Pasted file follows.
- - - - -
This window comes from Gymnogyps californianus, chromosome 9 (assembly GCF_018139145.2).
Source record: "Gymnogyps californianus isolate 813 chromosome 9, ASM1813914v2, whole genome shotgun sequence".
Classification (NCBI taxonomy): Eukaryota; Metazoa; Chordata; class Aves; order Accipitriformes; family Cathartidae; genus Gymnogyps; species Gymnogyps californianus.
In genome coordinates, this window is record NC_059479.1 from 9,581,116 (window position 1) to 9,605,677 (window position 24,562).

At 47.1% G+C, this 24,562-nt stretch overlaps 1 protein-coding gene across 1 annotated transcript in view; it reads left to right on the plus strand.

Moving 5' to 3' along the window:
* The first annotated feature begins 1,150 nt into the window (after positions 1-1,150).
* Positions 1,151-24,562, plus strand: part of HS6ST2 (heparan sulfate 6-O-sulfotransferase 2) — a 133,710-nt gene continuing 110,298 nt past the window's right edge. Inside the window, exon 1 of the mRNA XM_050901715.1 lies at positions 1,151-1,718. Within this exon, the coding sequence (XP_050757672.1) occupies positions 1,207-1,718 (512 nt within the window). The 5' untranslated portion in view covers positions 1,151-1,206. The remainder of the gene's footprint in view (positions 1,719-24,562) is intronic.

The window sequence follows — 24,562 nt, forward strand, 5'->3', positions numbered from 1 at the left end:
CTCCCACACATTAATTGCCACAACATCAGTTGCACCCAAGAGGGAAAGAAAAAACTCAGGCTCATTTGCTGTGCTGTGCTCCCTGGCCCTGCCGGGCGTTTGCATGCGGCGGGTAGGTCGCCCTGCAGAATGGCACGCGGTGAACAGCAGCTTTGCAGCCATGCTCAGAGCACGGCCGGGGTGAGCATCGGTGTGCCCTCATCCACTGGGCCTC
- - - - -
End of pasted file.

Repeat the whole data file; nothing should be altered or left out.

This window comes from Gymnogyps californianus, chromosome 9 (assembly GCF_018139145.2).
Source record: "Gymnogyps californianus isolate 813 chromosome 9, ASM1813914v2, whole genome shotgun sequence".
Classification (NCBI taxonomy): Eukaryota; Metazoa; Chordata; class Aves; order Accipitriformes; family Cathartidae; genus Gymnogyps; species Gymnogyps californianus.
In genome coordinates, this window is record NC_059479.1 from 9,581,116 (window position 1) to 9,605,677 (window position 24,562).

At 47.1% G+C, this 24,562-nt stretch overlaps 1 protein-coding gene across 1 annotated transcript in view; it reads left to right on the plus strand.

Moving 5' to 3' along the window:
* The first annotated feature begins 1,150 nt into the window (after positions 1-1,150).
* Positions 1,151-24,562, plus strand: part of HS6ST2 (heparan sulfate 6-O-sulfotransferase 2) — a 133,710-nt gene continuing 110,298 nt past the window's right edge. Inside the window, exon 1 of the mRNA XM_050901715.1 lies at positions 1,151-1,718. Within this exon, the coding sequence (XP_050757672.1) occupies positions 1,207-1,718 (512 nt within the window). The 5' untranslated portion in view covers positions 1,151-1,206. The remainder of the gene's footprint in view (positions 1,719-24,562) is intronic.

The window sequence follows — 24,562 nt, forward strand, 5'->3', positions numbered from 1 at the left end:
CTCCCACACATTAATTGCCACAACATCAGTTGCACCCAAGAGGGAAAGAAAAAACTCAGGCTCATTTGCTGTGCTGTGCTCCCTGGCCCTGCCGGGCGTTTGCATGCGGCGGGTAGGTCGCCCTGCAGAATGGCACGCGGTGAACAGCAGCTTTGCAGCCATGCTCAGAGCACGGCCGGGGTGAGCATCGGTGTGCCCTCATCCACTGGGCCTC